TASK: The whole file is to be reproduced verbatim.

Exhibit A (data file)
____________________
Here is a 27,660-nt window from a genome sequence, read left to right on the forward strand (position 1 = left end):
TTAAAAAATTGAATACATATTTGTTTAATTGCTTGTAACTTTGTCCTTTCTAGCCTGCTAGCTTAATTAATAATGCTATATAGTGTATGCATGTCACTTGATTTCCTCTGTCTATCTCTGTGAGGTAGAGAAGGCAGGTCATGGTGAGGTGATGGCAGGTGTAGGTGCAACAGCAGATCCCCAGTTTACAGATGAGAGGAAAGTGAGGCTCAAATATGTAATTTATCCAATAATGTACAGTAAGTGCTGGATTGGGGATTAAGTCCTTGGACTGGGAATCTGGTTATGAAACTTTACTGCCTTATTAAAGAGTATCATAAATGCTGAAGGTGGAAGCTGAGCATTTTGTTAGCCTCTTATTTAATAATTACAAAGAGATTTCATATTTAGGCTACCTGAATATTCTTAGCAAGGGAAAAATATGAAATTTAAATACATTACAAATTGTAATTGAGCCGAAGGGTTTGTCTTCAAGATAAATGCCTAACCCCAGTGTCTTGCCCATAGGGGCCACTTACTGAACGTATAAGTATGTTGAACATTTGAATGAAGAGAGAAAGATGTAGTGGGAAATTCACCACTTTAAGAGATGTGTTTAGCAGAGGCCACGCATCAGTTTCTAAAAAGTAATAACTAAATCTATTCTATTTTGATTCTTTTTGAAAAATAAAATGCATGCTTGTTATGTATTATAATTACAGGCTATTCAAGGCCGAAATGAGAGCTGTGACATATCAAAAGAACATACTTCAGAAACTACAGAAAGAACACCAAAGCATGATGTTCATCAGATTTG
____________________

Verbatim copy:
Here is a 27,660-nt window from a genome sequence, read left to right on the forward strand (position 1 = left end):
TTAAAAAATTGAATACATATTTGTTTAATTGCTTGTAACTTTGTCCTTTCTAGCCTGCTAGCTTAATTAATAATGCTATATAGTGTATGCATGTCACTTGATTTCCTCTGTCTATCTCTGTGAGGTAGAGAAGGCAGGTCATGGTGAGGTGATGGCAGGTGTAGGTGCAACAGCAGATCCCCAGTTTACAGATGAGAGGAAAGTGAGGCTCAAATATGTAATTTATCCAATAATGTACAGTAAGTGCTGGATTGGGGATTAAGTCCTTGGACTGGGAATCTGGTTATGAAACTTTACTGCCTTATTAAAGAGTATCATAAATGCTGAAGGTGGAAGCTGAGCATTTTGTTAGCCTCTTATTTAATAATTACAAAGAGATTTCATATTTAGGCTACCTGAATATTCTTAGCAAGGGAAAAATATGAAATTTAAATACATTACAAATTGTAATTGAGCCGAAGGGTTTGTCTTCAAGATAAATGCCTAACCCCAGTGTCTTGCCCATAGGGGCCACTTACTGAACGTATAAGTATGTTGAACATTTGAATGAAGAGAGAAAGATGTAGTGGGAAATTCACCACTTTAAGAGATGTGTTTAGCAGAGGCCACGCATCAGTTTCTAAAAAGTAATAACTAAATCTATTCTATTTTGATTCTTTTTGAAAAATAAAATGCATGCTTGTTATGTATTATAATTACAGGCTATTCAAGGCCGAAATGAGAGCTGTGACATATCAAAAGAACATACTTCAGAAACTACAGAAAGAACACCAAAGCATGATGTTCATCAGATTTG